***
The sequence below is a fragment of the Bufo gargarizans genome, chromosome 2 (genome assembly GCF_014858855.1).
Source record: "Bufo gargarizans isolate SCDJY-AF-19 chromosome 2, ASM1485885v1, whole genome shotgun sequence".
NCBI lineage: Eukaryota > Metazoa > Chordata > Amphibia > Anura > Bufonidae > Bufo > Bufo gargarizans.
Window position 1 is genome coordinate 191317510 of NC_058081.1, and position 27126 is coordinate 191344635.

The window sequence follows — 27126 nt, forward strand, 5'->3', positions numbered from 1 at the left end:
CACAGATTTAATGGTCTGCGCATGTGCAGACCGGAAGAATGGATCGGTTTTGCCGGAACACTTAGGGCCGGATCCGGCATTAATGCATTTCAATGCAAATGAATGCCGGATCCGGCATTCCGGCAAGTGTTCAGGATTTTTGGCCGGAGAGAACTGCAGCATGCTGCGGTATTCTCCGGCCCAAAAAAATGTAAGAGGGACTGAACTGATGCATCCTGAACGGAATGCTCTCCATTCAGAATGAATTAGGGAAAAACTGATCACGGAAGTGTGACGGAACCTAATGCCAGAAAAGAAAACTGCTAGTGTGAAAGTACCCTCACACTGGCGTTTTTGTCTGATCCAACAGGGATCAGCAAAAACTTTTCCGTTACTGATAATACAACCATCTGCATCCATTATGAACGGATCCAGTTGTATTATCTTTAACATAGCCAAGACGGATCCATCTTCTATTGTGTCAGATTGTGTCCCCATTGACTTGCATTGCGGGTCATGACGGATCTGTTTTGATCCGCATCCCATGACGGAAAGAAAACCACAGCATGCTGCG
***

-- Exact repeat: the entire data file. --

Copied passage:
The sequence below is a fragment of the Bufo gargarizans genome, chromosome 2 (genome assembly GCF_014858855.1).
Source record: "Bufo gargarizans isolate SCDJY-AF-19 chromosome 2, ASM1485885v1, whole genome shotgun sequence".
NCBI lineage: Eukaryota > Metazoa > Chordata > Amphibia > Anura > Bufonidae > Bufo > Bufo gargarizans.
Window position 1 is genome coordinate 191317510 of NC_058081.1, and position 27126 is coordinate 191344635.

The window sequence follows — 27126 nt, forward strand, 5'->3', positions numbered from 1 at the left end:
CACAGATTTAATGGTCTGCGCATGTGCAGACCGGAAGAATGGATCGGTTTTGCCGGAACACTTAGGGCCGGATCCGGCATTAATGCATTTCAATGCAAATGAATGCCGGATCCGGCATTCCGGCAAGTGTTCAGGATTTTTGGCCGGAGAGAACTGCAGCATGCTGCGGTATTCTCCGGCCCAAAAAAATGTAAGAGGGACTGAACTGATGCATCCTGAACGGAATGCTCTCCATTCAGAATGAATTAGGGAAAAACTGATCACGGAAGTGTGACGGAACCTAATGCCAGAAAAGAAAACTGCTAGTGTGAAAGTACCCTCACACTGGCGTTTTTGTCTGATCCAACAGGGATCAGCAAAAACTTTTCCGTTACTGATAATACAACCATCTGCATCCATTATGAACGGATCCAGTTGTATTATCTTTAACATAGCCAAGACGGATCCATCTTCTATTGTGTCAGATTGTGTCCCCATTGACTTGCATTGCGGGTCATGACGGATCTGTTTTGATCCGCATCCCATGACGGAAAGAAAACCACAGCATGCTGCG